John R. Martin’s role as navigator was simply one by so many of our Greatest Generation’s heroes who saved America’s freedom along with numerous other countries.

On Nov. 9, 1945, John R. Martin was honorably discharged in San Bernardino. His military awards include Air Medal with three oak leaf clusters, Asiatic Pacific Campaign Medal and Distinguished Flying Cross for extraordinary achievement.

Following the war, John worked one year for his uncle who manufactured “Cole” bathing suits for women and then three years in sales with Trans America Insurance Company.

John returned to the University of Southern California earning his master’s degree in business administration in 1951. Along the way, John and Helen had one son and one daughter.

In 1948, John established Insurance Administration Corporation in North Hollywood. He owned and operated the business for 50 years. Upon retirement in 1998, John turned his highly successful business over to his son.

Sadly, Helen had several strokes and John devoted his time and energy taking care of her every need until she died Nov. 19, 2001. John had been an avid sail boat racer, winning over 100 trophies with his boat named “Scrimshaw.”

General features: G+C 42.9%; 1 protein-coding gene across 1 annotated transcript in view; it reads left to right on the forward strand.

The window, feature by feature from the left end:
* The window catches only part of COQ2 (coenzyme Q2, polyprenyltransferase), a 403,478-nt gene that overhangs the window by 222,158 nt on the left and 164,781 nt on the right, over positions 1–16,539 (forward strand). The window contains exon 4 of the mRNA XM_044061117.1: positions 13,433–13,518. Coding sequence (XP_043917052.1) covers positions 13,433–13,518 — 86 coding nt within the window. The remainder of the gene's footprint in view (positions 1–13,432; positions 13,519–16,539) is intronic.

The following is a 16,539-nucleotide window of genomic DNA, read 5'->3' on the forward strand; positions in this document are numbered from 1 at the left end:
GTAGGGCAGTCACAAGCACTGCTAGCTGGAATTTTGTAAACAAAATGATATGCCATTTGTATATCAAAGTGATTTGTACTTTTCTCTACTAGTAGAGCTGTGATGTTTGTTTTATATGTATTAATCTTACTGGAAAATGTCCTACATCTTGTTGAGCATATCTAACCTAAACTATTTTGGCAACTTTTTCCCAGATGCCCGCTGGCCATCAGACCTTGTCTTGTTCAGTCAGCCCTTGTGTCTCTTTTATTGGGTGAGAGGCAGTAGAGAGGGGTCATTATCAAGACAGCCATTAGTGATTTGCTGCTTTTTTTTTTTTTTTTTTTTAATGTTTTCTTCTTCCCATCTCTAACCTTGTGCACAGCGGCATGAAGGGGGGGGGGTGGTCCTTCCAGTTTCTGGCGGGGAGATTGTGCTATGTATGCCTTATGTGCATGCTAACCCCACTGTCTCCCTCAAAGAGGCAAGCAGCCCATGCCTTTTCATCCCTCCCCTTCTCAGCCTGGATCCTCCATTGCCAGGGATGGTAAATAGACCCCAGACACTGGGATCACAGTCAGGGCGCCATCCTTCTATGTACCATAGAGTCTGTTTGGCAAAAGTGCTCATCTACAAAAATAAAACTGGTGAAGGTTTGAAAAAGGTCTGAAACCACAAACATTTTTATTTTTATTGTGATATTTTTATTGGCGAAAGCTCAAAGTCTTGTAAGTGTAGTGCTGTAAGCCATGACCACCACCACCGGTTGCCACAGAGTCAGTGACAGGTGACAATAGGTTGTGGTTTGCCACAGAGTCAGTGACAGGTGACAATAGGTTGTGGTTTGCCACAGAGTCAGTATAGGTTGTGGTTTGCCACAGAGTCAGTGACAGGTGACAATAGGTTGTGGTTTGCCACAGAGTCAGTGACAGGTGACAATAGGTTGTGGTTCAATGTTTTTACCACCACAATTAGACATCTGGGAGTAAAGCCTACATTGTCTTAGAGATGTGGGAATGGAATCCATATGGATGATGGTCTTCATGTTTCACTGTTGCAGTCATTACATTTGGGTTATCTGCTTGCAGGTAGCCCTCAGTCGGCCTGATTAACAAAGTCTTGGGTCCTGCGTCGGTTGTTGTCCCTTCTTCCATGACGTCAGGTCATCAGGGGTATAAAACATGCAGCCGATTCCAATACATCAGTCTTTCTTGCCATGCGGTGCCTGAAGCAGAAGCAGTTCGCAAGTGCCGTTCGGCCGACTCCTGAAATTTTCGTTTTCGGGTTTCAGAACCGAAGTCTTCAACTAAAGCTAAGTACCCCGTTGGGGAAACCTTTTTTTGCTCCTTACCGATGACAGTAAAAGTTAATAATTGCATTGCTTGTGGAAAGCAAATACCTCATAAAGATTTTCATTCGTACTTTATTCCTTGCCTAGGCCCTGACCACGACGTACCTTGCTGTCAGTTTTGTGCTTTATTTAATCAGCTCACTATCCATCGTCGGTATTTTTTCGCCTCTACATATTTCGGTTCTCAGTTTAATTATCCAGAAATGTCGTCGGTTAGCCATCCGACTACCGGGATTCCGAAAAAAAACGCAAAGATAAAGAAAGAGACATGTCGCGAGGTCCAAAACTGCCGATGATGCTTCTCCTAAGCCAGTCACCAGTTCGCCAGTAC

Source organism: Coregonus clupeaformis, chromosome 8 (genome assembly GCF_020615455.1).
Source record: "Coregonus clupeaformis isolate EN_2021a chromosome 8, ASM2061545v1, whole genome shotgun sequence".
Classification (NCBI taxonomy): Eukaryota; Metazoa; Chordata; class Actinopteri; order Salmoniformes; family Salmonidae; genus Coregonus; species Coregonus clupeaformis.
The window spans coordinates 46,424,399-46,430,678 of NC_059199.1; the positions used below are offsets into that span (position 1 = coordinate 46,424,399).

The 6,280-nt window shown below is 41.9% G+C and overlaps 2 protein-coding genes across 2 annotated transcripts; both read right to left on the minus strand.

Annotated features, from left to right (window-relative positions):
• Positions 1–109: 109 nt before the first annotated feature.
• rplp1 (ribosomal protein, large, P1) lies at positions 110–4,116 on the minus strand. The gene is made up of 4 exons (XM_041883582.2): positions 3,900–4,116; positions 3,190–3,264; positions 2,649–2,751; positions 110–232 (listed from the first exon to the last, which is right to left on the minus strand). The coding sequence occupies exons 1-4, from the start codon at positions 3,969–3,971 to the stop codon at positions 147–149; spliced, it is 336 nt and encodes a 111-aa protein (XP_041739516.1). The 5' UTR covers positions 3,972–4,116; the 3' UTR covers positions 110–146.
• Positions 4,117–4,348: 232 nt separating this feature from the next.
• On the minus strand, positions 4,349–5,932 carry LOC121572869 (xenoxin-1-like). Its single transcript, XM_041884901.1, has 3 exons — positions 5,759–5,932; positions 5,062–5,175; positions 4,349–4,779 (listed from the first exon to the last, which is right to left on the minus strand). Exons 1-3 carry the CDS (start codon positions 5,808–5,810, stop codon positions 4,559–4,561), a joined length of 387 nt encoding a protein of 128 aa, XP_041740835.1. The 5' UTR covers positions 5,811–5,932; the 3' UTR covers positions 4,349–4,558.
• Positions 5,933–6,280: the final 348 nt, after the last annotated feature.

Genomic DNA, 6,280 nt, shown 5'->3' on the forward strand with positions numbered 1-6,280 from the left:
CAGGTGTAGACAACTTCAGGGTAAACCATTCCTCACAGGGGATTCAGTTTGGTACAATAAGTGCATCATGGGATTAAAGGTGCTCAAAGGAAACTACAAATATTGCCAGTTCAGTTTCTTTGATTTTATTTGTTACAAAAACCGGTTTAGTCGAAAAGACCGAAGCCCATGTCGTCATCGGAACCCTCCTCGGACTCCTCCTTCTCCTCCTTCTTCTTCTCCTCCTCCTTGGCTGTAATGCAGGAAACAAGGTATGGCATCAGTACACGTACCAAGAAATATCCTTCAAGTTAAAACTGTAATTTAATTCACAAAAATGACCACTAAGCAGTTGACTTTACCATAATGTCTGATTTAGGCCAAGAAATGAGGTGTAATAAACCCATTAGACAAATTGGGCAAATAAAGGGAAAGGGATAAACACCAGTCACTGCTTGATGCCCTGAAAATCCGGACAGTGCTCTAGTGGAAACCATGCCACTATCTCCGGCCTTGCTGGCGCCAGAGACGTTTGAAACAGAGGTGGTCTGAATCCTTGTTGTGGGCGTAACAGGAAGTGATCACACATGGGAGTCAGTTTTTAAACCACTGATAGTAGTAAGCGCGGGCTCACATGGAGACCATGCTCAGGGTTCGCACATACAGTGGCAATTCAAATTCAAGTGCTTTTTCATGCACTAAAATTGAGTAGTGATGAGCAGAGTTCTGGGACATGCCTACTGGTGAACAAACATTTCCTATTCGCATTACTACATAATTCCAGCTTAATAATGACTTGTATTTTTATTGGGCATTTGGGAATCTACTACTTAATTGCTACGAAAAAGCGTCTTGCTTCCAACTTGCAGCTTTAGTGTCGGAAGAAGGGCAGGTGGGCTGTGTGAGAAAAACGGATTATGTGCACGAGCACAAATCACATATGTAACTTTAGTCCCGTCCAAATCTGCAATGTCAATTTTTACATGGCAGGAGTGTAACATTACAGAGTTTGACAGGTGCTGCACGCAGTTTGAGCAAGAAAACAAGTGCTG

In 1990, John donated his boat to the University of California at Irvine. On June 4, 2009, in Norwalk, John married Mary Leao who has stuck by his side through thick and thin.

Sadly, John has dementia and Parkinson’s disease. Mary cherishes John and his outstanding military service.

Bill Reynolds is one of the “Boys of ’67,” Charlie Company, 4th/47th, 9th Infantry Division and is the director of Veterans Affairs for The Signal.

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John R. Martin – World War II veteran – Newhall resident

John R. Martin today in his Newhall, California home. Courtesy photo.

Foreword on Captain John R. Martin’s Veterans Story…

Dear SCV Signal readers,

It is with great sadness I report that we have lost another of the Greatest Generation. An American hero in our midst…John Martin passed away peacefully in his bed with his wonderful wife Mary, Esther of Visiting Angels and John’s dog Marley at his side November 1, 2016 at 4:49am. As Mary stated, “he sailed away into the rising sun into the safety and protection of our Heavenly Father.” Funeral arrangements with Eternal Valley Memorial Park and Mortuary are pending.